Finally after having printed the sheets, I cut the cards out, and put them in Ultra Pro card sleeves with black backs (inspired by my friend Thomas who have used the same sleeves to great effect). The back of the sleeves help blend in the card as well as add some stability to the card itself. And if you want to draw monsters at random instead of rolling on the monster table in the book then you can just draw random cards facing down from a pile.

It would be great to print out magic items, potions etc, and but them in smaller sleeves but that could prove to be a lot more work than it's worth, those items are often self explanatory.

09 April 2017

Patchwork boardgame review

I guess "Patchwork" is proof that you can make a boardgame about just anything! Caroline bought this little  game a while ago while scouting our local hobby store for 2-player games. I laughed when I saw the box, but the game turned out to be quite fun in all its simplicity and I would rate it among the better 2-player games in our collection.

Patchwork is a resource and time management game with elements of Tetris to it. The goal of the game is to finish a quilt, and have as few empty spaces on your quilt-board as possible. Points are scored for having the least amount of empty spaces and the number of buttons (game currency) in your possession once both players reach the end of the game.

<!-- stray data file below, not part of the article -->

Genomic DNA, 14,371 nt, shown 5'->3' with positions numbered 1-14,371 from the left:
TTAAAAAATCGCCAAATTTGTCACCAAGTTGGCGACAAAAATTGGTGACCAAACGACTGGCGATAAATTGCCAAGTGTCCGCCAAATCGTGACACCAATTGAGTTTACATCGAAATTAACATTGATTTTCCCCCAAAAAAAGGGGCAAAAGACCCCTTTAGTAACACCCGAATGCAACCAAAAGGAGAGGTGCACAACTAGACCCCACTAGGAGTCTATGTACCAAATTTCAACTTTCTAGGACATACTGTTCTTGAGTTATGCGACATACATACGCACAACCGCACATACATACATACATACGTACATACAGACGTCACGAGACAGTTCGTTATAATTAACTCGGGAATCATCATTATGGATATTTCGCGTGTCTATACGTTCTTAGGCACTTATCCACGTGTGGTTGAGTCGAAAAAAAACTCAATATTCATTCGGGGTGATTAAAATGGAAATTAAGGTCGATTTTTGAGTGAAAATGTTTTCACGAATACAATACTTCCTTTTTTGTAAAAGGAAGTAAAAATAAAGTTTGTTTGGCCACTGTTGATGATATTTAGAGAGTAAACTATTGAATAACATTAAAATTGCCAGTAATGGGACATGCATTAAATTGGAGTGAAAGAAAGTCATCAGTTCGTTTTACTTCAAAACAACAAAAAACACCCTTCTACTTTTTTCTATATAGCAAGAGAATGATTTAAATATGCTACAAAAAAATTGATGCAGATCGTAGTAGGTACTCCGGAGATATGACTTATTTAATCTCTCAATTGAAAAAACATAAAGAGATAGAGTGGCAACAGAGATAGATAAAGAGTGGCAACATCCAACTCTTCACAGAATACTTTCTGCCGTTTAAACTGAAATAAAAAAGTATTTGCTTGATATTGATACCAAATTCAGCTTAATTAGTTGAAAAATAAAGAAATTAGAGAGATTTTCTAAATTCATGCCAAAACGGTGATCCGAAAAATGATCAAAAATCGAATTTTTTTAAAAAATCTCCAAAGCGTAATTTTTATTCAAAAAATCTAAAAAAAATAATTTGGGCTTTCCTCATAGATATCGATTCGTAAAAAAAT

The game has no fixed number of turns, instead the main board is divided into "time spaces". During each players turn, you pick one of the three available patches in front of the turn token - pay the number of buttons the patch indicates and place it on your quilt.  

The patches available have several things printed on them. First you see the price (in buttons), you also see how time consuming it is to apply the patch to  your quilt, and finally you see how many buttons the patch generates whenever your player token crosses a button printed on the main board.